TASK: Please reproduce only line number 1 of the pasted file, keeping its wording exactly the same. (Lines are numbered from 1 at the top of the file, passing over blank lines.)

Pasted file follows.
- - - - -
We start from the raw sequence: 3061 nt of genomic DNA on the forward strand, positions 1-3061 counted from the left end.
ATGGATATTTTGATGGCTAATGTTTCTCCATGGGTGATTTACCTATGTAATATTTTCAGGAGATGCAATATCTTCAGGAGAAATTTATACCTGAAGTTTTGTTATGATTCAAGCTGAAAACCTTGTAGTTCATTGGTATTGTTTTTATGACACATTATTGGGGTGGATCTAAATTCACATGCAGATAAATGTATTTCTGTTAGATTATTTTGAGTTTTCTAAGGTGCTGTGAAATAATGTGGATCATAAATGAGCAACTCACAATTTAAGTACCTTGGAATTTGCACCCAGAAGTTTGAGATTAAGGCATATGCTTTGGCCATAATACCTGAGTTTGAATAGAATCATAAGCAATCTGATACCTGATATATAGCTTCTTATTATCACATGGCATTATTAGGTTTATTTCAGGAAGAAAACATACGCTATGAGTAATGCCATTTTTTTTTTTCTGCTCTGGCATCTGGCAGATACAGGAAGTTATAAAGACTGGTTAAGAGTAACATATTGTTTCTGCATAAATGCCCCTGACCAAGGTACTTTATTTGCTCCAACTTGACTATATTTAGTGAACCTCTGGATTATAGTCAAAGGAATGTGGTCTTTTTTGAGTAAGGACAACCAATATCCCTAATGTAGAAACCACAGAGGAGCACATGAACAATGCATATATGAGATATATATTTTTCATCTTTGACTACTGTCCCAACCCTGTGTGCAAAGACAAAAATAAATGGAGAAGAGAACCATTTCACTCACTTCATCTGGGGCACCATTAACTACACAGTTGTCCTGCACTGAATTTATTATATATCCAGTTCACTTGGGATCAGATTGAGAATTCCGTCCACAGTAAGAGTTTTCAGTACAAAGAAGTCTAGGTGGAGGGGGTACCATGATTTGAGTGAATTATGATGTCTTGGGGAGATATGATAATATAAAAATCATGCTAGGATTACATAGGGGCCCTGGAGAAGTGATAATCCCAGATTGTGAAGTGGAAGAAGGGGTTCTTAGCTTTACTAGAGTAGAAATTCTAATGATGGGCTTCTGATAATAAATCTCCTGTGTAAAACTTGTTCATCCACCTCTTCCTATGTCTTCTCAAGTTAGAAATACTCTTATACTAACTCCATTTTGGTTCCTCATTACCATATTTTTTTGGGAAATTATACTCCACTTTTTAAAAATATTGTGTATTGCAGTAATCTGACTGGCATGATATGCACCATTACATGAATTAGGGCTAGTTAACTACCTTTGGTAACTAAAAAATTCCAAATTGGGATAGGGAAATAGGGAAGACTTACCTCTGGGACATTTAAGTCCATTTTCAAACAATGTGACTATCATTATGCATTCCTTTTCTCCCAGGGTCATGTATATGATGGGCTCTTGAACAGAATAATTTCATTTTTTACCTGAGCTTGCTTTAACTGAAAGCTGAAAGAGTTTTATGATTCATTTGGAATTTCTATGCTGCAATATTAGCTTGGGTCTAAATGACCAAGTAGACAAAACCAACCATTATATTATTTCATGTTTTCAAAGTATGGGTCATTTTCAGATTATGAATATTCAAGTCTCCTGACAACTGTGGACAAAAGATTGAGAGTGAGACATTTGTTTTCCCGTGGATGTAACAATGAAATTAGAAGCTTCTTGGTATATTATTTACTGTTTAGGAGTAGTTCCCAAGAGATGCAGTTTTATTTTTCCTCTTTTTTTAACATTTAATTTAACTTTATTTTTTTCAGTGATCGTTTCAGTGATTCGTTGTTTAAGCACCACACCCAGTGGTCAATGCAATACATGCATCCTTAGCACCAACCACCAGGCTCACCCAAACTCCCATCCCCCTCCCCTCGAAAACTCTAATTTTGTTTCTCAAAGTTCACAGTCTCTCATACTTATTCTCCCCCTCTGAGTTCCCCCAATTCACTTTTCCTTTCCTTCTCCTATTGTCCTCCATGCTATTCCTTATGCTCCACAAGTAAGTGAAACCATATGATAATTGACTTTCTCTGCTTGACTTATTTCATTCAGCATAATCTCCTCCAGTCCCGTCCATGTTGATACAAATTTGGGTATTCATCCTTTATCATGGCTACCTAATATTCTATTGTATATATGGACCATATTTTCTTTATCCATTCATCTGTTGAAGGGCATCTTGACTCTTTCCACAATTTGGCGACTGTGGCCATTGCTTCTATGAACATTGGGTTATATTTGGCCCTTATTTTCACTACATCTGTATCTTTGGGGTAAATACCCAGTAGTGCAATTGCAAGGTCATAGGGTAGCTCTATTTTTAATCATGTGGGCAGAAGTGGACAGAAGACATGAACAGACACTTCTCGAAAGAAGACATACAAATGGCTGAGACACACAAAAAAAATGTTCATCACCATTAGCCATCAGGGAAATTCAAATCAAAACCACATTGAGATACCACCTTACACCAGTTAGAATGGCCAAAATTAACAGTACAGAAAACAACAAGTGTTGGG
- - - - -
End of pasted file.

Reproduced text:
We start from the raw sequence: 3061 nt of genomic DNA on the forward strand, positions 1-3061 counted from the left end.